I offer a visual banner to bring citizens under a common ideal. To whom can I send such an idea for consideration ?

  13. My family emigrated to S A from the UK many years ago – worked hard to build a home for our family. The years have rolled by and now retired and living on a limited income after having to retire early due to having to undergo treatment for cancer. The whole government should hang their heads in shame when you experience what has .happened to this once beautiful country. People used to queue to vote – now they queue for food!!! The hungry are plentiful while the fat cats do nothing – just full of empty promises. I urge this government to respond urgently to halt the situation getting more out of hand.

  14. So well done Mark. Your power to galvanize people lies in the fact that you are just an ordinary South African citizen and not a politician. We can relate to you, and seeing an ‘ordinary’ man stand up and speak out, gets us out of our stupor of accepting the unacceptable. #SACitizensUnite

  15. Hi Mark, Thank you for both of you inspiring videos, I share your frustration, I’m a white pensioner living in this once beautiful country, and sadly I’ve The Association of National Corruption (ANC) in 26 years destroy and financially Bruin ‘‘tis country to the point that we are now on our knees fighting to stay alive. I to have written to the President numerous times with not one reply… it’s like Simon & Garfunkel said “ The Sounds of Silence”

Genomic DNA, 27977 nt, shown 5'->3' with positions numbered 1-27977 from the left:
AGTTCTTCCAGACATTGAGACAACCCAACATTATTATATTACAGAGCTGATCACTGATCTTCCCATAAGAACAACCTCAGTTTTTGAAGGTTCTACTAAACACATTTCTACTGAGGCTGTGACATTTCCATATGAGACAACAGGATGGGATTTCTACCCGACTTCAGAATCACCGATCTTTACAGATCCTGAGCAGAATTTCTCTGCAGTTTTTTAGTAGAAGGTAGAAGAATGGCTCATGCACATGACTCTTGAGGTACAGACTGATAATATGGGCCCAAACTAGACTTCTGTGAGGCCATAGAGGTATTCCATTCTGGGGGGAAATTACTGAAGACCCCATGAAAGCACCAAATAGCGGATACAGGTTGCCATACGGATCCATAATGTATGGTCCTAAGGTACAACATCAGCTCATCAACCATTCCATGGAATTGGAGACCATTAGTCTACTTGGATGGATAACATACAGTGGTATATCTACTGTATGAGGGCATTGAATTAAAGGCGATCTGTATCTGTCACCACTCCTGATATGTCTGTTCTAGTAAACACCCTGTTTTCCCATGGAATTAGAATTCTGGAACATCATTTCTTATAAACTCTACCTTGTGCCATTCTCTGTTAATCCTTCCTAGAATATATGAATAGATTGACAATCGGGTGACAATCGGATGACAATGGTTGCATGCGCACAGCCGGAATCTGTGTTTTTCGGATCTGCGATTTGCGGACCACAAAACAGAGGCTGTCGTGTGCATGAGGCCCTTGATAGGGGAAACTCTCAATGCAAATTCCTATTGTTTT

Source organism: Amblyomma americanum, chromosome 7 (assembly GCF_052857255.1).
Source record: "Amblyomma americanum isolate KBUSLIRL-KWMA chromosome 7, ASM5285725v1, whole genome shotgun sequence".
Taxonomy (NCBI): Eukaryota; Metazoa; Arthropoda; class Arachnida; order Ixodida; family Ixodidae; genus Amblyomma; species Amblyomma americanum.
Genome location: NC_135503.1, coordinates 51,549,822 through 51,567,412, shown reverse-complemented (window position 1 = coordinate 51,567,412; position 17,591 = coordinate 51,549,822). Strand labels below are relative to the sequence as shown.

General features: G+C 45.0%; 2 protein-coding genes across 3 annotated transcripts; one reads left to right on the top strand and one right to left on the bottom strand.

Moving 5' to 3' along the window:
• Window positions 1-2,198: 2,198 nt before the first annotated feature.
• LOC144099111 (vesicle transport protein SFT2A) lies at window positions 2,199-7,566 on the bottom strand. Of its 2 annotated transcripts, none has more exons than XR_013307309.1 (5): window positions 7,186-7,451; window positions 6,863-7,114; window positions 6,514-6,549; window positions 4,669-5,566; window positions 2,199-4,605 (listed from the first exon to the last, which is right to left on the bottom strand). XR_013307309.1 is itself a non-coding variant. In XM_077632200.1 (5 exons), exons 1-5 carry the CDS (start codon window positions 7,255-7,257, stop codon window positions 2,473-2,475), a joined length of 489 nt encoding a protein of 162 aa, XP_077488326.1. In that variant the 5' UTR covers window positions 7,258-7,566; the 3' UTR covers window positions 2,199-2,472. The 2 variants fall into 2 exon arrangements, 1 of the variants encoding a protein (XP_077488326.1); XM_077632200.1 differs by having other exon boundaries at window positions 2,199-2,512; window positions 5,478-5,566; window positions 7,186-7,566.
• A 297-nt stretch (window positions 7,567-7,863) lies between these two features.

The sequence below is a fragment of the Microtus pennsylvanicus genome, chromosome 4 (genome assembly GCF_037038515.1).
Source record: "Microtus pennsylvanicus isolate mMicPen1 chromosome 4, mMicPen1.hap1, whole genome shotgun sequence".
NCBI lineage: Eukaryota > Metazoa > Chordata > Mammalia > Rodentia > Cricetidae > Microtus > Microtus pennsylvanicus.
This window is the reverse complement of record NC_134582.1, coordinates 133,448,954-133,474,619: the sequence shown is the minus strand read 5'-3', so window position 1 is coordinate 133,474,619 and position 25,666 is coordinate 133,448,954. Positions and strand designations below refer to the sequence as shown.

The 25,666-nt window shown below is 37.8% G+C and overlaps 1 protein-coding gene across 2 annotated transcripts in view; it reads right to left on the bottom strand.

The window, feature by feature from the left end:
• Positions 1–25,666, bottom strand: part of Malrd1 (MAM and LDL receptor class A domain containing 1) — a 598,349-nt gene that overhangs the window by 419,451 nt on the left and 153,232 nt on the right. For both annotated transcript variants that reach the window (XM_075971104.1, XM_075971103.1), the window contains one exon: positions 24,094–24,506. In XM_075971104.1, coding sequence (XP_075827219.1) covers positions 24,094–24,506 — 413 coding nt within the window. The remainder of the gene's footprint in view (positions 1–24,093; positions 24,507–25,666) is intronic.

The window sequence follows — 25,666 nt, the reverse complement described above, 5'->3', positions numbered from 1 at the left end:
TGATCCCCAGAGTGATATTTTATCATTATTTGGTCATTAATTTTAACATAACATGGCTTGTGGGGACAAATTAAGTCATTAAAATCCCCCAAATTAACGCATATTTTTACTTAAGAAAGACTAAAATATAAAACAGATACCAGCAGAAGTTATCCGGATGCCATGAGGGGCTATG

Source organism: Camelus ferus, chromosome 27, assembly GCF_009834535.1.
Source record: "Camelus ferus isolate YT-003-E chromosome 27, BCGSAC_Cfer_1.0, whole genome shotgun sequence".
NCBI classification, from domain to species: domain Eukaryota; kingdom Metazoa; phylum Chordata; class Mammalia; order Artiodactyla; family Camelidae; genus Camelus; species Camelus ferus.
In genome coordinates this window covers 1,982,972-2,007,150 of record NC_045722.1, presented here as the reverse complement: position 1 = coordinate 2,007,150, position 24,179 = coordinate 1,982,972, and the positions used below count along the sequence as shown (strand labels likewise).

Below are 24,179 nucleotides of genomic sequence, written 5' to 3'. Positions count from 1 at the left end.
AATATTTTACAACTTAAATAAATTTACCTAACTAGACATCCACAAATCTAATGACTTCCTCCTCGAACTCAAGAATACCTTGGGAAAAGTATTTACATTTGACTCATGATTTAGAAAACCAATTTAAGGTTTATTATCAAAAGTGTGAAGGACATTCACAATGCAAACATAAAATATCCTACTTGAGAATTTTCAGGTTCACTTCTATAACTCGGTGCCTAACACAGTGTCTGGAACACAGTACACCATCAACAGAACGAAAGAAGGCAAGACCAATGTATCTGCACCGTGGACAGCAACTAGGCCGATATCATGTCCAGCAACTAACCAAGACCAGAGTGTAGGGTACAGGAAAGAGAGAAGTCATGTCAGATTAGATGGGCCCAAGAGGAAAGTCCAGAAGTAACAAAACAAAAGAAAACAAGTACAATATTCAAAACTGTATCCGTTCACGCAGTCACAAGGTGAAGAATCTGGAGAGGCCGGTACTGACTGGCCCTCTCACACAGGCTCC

is deafening.

  16. Dear Mark. Well said.
    Unfortunately, you are preaching to the converted. These words will never reach Ramaphosa’s ears. I do not feel hopeful for our future. All the best to you.

  17. Dear Mark
    I hope you read this reply to your open letter to our Prez.
    You make some good points and I hope the Prez takes cognisance.
    However, your letter lacks perspective.
    We cannot discount the past.
    No matter how much you wish to focus on the future, the legacy of our colonial and apartheid past still haunts millions who, together with their forebearers, have little accumulated wealth and lack the antecedent skills that are passed from one generation to another.
    This continued for approximately a century while most whites benefitted from racist policies that gave them an unfair advantage while indigenous black people were treated as second class citizens.Much of the economy and infrastructure then and now is built on the backs of cheap black labour, of which today they are still not equal equity partners.